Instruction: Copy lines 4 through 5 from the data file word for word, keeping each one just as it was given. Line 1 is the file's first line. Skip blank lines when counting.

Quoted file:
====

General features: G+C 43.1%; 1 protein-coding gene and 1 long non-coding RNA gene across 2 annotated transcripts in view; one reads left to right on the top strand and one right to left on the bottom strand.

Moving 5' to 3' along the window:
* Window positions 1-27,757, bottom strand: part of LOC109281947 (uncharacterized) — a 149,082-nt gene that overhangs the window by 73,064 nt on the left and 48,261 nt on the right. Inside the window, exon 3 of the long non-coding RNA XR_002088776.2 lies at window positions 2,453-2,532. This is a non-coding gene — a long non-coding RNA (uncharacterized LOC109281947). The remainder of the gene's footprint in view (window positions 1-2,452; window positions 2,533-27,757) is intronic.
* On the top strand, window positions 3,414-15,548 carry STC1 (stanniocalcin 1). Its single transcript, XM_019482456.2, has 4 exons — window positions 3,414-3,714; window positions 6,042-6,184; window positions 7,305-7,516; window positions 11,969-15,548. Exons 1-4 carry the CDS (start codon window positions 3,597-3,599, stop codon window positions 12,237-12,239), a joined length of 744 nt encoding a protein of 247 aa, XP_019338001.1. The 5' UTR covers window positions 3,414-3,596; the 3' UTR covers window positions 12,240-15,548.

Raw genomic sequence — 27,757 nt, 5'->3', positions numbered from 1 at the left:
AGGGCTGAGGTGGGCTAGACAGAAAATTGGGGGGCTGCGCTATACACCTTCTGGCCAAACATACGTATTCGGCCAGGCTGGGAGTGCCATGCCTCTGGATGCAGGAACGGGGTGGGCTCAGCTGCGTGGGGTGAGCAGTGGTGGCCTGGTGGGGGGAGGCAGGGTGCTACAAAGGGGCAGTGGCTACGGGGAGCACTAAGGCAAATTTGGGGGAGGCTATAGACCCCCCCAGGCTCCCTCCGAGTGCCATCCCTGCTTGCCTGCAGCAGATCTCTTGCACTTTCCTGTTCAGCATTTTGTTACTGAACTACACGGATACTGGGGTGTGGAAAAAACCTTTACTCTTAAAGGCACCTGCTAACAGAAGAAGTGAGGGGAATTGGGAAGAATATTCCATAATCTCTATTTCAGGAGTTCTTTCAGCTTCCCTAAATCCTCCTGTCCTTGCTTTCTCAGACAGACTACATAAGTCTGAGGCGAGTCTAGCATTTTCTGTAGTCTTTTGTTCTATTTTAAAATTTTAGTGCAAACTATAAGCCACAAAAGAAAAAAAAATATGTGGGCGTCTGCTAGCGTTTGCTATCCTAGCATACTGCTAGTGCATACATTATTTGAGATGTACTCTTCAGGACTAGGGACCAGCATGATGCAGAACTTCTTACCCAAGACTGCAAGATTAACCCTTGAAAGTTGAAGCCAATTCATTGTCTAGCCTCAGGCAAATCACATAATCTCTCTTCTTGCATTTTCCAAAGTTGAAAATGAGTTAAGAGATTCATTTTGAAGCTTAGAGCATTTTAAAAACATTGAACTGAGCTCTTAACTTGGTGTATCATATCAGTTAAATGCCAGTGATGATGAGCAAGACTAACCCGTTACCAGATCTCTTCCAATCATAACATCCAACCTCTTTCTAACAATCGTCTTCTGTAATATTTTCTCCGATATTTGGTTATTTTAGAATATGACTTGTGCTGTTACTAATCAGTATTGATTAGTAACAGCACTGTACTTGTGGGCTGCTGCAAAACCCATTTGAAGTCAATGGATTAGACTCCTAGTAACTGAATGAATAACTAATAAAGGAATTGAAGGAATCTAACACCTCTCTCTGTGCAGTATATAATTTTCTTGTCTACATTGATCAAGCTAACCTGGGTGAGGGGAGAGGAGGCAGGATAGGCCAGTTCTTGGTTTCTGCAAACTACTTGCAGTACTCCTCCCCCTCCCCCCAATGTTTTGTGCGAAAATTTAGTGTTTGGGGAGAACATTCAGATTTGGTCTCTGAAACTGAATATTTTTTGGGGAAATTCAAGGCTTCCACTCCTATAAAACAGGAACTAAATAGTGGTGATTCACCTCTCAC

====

* On the top strand, window positions 3,414-15,548 carry STC1 (stanniocalcin 1). Its single transcript, XM_019482456.2, has 4 exons — window positions 3,414-3,714; window positions 6,042-6,184; window positions 7,305-7,516; window positions 11,969-15,548. Exons 1-4 carry the CDS (start codon window positions 3,597-3,599, stop codon window positions 12,237-12,239), a joined length of 744 nt encoding a protein of 247 aa, XP_019338001.1. The 5' UTR covers window positions 3,414-3,596; the 3' UTR covers window positions 12,240-15,548.

Raw genomic sequence — 27,757 nt, 5'->3', positions numbered from 1 at the left: